Subterranean termites live in underground colonies or in moist secluded areas above ground that can
contain up to 2 million members. They build distinctive “mud tubes” to gain access to food sources
and to protect themselves from open air. Termite colonies are organized into castes depending on
tasks — workers, soldiers and reproductives. The characteristics of a subterranean termite are
dependent on the termite’s role in the colony. Cream-colored Worker subterranean termites are 1/8 to
3/8’s of an inch in length. Soldier subterranean termites are of a similar body length, but are
distinguished by their powerful mandibles. Soldier termites have cream-colored bodies and brown
heads. Reproductive subterranean termites are approximately one inch long.
Color: Creamy brown
Shape: Long, narrow, oval
Size: 1/8 inches
Region: All 50
-Cause serious damage to structures often long before they are discovered — more than $1.5
billion in property damage a year to over 600,000 homes in the U.S.
– Feed on books, papers or anything containing cellulose.
– Favor warmer climates and actively avoid light.
– Live in underground colonies — some containing over two million members.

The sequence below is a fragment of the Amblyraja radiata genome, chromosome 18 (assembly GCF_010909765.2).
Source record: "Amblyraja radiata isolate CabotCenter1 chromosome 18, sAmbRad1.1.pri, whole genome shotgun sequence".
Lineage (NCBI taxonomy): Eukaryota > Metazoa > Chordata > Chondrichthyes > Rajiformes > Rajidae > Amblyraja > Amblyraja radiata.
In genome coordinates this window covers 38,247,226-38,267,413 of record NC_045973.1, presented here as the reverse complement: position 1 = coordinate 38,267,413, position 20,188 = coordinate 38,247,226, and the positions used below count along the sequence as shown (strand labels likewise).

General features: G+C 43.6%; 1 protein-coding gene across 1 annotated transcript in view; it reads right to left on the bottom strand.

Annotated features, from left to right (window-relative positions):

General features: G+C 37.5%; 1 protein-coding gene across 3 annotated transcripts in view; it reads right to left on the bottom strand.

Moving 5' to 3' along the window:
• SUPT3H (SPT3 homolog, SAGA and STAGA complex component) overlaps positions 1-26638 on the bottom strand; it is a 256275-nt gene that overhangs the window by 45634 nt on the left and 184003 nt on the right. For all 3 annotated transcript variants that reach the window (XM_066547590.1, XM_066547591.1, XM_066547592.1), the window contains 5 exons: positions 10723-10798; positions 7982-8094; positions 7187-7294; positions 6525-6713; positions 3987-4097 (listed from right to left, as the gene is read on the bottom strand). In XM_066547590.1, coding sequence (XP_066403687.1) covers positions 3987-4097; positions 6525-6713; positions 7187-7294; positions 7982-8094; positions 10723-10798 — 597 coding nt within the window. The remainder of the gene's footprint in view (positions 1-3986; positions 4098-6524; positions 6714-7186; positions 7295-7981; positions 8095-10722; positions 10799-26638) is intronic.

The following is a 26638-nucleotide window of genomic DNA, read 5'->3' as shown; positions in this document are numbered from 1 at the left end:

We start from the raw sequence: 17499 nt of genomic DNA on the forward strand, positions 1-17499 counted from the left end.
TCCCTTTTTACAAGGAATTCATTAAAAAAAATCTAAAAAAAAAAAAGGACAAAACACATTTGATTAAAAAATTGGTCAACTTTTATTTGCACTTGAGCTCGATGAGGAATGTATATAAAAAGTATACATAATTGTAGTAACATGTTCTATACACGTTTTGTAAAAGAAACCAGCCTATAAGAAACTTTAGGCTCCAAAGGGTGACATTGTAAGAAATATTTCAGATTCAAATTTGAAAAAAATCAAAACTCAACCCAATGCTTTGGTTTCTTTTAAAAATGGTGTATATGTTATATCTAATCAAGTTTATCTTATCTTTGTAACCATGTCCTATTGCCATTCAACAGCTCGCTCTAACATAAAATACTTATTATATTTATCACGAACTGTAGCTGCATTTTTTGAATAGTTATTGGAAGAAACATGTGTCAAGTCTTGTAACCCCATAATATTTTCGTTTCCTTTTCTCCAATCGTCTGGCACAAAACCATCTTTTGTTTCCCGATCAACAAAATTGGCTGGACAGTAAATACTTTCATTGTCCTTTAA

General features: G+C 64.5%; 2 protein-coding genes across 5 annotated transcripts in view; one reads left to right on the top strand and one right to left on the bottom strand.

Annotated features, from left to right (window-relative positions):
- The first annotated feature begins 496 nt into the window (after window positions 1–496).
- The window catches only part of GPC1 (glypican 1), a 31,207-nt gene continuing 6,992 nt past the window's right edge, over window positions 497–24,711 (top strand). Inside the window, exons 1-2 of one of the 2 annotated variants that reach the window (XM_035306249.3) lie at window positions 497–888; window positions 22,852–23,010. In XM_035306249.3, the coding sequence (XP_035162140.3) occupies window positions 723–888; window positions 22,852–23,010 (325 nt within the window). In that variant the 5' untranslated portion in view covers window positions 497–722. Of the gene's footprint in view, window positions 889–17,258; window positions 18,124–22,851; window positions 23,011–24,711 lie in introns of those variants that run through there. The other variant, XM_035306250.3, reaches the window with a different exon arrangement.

– In a larger nest, a queen and king may live for 15 years, with the queen laying up to one egg
every 15 seconds for most of her life.
Subterranean termites live underground and build tunnels, referred to as mud tubes, to reach food
sources. Like other termite species, they feed on products containing cellulose. Subterranean termites
swarm in the spring — groups of reproductive termites go off to start new colonies.
Subterranean termites need contact with the soil to survive and live underground. They can build
tunnels through cracks in concrete.
Subterranean termites are by far the most destructive species. They can collapse a building entirely,
meaning possible financial ruin for a homeowner. The hard, saw-toothed jaws of termites work like
shears and are able to bite off extremely small fragments of wood, one piece at a time.
Avoid water accumulation near your home’s foundation. Divert water away with properly functioning
downspouts, gutters and splash blocks. Reduce humidity in crawl spaces with proper ventilation. Never
bury wood scraps or waste lumber in the yard. Most importantly, eliminate wood contact with the soil.
Maintain a one-inch gap between the soil and wood portions of the building.